Before I get into the bulk of this review, I'd like to provide a few thoughts on tropes (literary or otherwise) and the hang-ups that some reviewers have with them. Tropes exist for a reason; they are the result of thousands of years of human creative endeavor. As many human minds have noted throughout history, it has all be done before. It is hard to imagine that there any truly unique underlying narratives left to explore. If the totality of human creative output could be cataloged, surveyed, and analyzed, I think we'd be stunned to find out just how few skeletons there are on which artists can flesh out their vision. Some are better at hiding them than others, but the skeletons are still there.
As reader and a reviewer, it is the flesh in which I am interested. Don't get me wrong, if all that comes through on the page is the skeleton or the entire thing is a blatant rip-off involving the changing of a few names here and there, by all means, I want to know and I want to warn others to steer clear. Otherwise, my fellow reviewers, focus on the flesh. We get it. The story has been told before. I want to know if it is told well.
(Side note: As a vegan, I am now thoroughly grossed out by my own metaphor.)
Rant over. I'm moving on.
If you are looking for a fast-paced, action-oriented thrill ride, turn back now. Find a different book. Shadow and Bone is primarily about the joys and the horrors of discovery and it likes to take its time getting there. Against this backdrop of discovery, this novel manages to explore themes such as personal identity, social status, love, lust, the corrupting influence of power, and the age old struggle between following our hearts vs. following our heads. It also puts forth an intriguing magic system.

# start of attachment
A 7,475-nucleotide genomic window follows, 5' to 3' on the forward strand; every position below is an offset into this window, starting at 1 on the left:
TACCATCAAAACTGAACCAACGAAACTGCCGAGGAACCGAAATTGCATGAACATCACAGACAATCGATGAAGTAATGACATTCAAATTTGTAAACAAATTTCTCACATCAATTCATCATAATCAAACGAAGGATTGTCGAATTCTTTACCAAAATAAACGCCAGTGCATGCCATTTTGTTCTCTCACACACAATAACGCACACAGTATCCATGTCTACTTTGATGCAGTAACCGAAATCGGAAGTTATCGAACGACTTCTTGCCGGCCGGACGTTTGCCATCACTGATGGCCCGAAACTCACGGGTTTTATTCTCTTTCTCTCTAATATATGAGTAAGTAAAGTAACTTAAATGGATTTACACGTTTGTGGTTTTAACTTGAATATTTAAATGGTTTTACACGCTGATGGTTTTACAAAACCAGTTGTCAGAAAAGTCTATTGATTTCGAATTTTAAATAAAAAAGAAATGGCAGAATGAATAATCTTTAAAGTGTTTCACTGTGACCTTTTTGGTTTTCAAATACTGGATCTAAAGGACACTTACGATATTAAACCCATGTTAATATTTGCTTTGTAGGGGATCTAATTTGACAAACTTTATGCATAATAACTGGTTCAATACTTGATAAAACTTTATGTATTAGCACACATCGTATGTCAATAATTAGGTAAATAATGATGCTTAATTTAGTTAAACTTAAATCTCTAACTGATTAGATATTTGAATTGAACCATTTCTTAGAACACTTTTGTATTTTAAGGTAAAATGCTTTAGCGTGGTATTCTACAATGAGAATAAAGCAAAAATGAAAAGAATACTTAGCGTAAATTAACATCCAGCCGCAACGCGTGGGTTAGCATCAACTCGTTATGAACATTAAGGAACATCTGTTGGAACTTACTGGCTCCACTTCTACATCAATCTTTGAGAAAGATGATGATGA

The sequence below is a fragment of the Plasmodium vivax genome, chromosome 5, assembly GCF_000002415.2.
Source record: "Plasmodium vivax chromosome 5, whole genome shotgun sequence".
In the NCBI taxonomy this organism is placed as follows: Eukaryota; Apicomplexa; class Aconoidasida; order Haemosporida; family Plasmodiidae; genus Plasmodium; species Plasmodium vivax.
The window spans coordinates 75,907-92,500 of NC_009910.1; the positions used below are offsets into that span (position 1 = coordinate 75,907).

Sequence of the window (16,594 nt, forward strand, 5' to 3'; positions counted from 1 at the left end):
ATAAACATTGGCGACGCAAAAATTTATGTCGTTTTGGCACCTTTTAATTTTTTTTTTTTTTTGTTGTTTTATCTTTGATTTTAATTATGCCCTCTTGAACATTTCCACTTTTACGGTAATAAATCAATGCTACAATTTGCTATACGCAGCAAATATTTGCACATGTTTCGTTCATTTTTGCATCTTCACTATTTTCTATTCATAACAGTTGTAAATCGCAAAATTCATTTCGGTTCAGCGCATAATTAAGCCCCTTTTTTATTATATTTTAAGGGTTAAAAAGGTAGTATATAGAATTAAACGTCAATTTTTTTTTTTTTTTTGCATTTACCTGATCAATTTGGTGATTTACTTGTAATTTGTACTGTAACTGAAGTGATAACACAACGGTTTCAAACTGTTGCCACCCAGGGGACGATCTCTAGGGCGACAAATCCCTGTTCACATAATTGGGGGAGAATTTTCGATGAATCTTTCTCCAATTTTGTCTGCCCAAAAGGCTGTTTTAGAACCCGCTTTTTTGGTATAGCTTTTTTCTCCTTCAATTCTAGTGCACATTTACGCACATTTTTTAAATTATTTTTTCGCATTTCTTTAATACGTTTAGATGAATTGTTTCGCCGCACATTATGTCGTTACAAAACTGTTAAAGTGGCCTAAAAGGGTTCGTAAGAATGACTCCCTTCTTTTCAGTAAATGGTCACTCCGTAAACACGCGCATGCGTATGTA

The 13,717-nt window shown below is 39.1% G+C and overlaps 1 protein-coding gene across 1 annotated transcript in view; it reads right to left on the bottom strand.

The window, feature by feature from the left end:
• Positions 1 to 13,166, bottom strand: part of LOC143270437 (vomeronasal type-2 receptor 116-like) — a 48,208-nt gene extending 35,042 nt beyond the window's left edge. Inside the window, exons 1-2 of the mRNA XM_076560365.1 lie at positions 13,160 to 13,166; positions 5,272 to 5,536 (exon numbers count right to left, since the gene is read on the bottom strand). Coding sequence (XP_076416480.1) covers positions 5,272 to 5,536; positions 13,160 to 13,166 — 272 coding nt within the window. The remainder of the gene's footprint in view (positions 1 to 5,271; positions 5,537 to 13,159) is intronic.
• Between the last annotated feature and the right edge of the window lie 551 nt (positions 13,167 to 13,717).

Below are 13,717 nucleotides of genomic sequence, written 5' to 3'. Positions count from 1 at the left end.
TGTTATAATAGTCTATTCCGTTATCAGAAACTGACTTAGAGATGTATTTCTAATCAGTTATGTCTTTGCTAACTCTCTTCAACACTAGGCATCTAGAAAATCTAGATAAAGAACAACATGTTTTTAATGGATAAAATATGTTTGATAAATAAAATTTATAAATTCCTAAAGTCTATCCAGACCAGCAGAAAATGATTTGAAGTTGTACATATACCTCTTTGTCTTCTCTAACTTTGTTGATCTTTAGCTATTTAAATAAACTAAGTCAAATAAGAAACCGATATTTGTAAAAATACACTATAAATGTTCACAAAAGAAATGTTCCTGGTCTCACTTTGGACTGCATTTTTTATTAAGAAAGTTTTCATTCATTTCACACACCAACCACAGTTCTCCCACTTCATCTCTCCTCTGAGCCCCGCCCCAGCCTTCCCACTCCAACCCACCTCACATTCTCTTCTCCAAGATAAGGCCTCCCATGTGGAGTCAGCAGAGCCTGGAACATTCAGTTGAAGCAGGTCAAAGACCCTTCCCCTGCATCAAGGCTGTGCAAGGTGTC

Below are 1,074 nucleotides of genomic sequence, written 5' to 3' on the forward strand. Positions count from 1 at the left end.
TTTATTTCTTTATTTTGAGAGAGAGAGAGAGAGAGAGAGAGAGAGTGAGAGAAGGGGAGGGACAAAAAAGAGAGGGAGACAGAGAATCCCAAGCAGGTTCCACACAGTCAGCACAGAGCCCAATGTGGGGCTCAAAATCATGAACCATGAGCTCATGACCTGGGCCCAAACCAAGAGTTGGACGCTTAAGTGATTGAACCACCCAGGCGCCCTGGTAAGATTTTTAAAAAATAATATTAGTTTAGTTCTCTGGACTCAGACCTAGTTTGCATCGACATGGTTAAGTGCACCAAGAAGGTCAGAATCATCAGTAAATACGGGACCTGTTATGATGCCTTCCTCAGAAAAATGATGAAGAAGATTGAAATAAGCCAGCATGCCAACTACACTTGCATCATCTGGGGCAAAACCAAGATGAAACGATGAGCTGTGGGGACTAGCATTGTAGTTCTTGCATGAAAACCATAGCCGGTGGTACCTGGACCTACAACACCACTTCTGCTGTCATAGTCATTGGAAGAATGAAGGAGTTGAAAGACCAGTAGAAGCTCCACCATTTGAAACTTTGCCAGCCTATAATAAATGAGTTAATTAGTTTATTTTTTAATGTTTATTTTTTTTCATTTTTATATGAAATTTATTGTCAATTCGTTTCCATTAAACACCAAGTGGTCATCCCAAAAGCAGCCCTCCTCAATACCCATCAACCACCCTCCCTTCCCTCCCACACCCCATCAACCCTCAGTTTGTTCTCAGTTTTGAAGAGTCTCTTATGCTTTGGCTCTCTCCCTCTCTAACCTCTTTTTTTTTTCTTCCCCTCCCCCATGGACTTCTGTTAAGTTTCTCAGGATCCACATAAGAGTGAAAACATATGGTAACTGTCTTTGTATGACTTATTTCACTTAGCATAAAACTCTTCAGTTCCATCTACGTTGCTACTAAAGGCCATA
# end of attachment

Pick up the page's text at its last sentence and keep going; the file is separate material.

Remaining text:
Shadow and Bone places the reader in the shoes of one Alina Starkov - orphan, naive teenager, and savior of the world (possibly?, maybe?). Unlike some other reviewers, I think that the first-person perspective was necessary to help shape the book's sense of discovery; it was not just another default setting based on the trends of YA literature. It leaves gaps for speculation, for the task of trying to piece together the thoughts and motives of other characters, and for our emotional response to revelation. I'm not going to say that I love Alina or that I was always comfortable in her head, but I did become attached despite myself.
Bardugo's strict adherence to the first-person point of view also means that character development and world building happen at the pace of the personal, which is to say generally slowly but with the sporadic fits and starts that pervade a lived life. It also means that these aspects are limited by the characteristics and experiences of the narrator. For all but Alina herself, character development is only evidenced through personal interaction. Descriptions can and should be only as richly detailed as the perception of our narrator. Explanations of the intricacies of the world can only be revealed in passing thoughts, concentrated meditations, and explanations in other characters' voices, sometimes through the filter of our narrator's memory.
It is a book that is beautifully positioned to engage the imagination, not spoon-feed the reader the entire buffet. Ultimately, I think this is why I walked away from my reading experience in the warm glow of the Sun Summoner and immediately added Siege and Sword to my hold list at the library.
It is apparent from her writing that Bardugo is in it for the long-haul and so am I. I cannot wait to see this world unfold before me.
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